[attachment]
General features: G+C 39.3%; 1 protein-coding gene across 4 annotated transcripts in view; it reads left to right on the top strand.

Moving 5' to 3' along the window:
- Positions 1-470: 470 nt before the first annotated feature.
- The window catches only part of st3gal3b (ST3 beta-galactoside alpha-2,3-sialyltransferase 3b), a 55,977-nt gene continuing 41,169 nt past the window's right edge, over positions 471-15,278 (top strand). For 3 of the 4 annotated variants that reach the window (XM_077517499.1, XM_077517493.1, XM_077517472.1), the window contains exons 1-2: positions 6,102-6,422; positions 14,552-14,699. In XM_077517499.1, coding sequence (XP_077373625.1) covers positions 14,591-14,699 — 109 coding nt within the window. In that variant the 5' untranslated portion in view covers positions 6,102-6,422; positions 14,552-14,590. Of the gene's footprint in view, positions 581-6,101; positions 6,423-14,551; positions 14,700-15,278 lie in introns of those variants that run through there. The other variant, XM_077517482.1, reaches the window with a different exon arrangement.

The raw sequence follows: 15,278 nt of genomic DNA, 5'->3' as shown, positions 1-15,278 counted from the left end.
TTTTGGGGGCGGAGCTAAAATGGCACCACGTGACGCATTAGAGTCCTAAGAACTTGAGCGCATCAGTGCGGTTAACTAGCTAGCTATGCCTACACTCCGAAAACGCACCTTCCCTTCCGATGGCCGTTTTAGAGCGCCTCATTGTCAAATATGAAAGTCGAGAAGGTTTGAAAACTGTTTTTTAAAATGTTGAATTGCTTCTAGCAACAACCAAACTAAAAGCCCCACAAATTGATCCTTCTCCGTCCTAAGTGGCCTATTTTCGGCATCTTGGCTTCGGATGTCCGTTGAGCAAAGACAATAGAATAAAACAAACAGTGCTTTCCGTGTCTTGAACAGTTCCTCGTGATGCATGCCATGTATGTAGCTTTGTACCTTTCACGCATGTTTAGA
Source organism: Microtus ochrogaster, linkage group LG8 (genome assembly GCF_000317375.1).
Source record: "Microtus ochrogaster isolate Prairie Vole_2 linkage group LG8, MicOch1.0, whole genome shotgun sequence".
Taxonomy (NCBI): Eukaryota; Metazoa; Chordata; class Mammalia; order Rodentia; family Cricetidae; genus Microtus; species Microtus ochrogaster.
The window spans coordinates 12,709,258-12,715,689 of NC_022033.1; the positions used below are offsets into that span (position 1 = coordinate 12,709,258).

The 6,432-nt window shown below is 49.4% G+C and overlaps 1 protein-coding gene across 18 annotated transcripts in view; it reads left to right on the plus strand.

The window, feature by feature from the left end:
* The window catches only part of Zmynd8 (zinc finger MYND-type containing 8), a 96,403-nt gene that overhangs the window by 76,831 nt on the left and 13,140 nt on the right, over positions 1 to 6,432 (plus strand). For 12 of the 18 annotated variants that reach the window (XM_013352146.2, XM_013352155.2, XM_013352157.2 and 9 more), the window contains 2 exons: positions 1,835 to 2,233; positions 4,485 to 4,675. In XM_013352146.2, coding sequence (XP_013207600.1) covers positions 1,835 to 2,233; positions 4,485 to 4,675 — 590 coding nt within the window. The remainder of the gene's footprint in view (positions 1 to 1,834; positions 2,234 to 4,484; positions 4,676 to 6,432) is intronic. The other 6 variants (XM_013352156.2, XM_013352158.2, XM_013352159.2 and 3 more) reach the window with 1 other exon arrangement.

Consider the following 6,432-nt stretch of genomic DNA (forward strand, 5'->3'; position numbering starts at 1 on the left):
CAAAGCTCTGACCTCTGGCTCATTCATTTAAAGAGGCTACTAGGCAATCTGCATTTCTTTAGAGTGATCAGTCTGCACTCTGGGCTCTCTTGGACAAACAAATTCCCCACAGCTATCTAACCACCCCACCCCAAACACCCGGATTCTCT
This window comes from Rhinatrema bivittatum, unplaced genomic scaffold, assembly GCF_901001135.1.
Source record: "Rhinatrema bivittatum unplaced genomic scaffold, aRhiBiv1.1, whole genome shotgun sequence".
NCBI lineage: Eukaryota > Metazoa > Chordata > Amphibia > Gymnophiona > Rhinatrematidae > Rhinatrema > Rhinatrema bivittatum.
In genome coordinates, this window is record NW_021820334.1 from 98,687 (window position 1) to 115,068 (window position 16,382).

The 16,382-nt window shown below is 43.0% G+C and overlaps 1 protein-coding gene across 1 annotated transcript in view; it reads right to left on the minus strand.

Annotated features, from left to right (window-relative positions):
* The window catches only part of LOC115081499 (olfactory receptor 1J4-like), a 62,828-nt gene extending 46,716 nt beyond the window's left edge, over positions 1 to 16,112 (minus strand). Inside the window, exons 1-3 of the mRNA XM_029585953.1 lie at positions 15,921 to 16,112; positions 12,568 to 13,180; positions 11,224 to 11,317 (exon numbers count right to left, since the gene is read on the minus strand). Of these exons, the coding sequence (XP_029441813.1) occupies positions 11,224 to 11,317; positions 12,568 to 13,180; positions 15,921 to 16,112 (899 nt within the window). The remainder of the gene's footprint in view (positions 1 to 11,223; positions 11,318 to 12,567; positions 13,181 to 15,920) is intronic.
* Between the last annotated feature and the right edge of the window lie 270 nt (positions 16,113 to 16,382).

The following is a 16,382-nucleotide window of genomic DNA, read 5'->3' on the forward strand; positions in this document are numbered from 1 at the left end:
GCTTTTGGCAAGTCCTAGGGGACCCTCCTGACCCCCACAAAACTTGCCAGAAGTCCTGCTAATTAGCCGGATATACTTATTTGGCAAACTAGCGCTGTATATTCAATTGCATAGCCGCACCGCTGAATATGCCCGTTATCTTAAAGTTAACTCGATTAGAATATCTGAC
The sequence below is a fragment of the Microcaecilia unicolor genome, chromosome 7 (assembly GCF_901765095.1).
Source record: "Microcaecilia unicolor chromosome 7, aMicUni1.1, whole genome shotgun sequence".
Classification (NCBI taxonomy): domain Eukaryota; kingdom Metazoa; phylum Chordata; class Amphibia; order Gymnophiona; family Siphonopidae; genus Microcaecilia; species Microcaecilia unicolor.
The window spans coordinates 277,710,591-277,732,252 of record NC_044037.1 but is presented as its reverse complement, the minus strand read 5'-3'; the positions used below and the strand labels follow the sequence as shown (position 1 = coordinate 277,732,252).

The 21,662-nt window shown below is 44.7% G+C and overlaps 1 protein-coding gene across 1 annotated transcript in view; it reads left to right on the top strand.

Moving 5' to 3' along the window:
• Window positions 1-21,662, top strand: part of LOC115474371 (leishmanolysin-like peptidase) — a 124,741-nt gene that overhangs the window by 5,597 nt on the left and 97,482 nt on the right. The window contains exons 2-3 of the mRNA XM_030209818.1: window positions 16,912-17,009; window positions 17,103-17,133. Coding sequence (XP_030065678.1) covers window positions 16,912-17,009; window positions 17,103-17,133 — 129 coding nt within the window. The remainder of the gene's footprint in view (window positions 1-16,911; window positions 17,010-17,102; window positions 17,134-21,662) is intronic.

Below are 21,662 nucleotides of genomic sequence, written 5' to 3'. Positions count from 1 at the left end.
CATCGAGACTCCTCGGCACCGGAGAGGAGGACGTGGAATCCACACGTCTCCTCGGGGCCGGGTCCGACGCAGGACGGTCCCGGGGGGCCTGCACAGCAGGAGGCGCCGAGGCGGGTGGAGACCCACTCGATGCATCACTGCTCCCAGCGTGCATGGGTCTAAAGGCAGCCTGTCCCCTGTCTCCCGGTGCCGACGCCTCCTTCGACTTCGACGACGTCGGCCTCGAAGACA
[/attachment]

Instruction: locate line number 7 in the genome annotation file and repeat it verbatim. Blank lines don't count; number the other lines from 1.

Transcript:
Source organism: Microtus ochrogaster, linkage group LG8 (genome assembly GCF_000317375.1).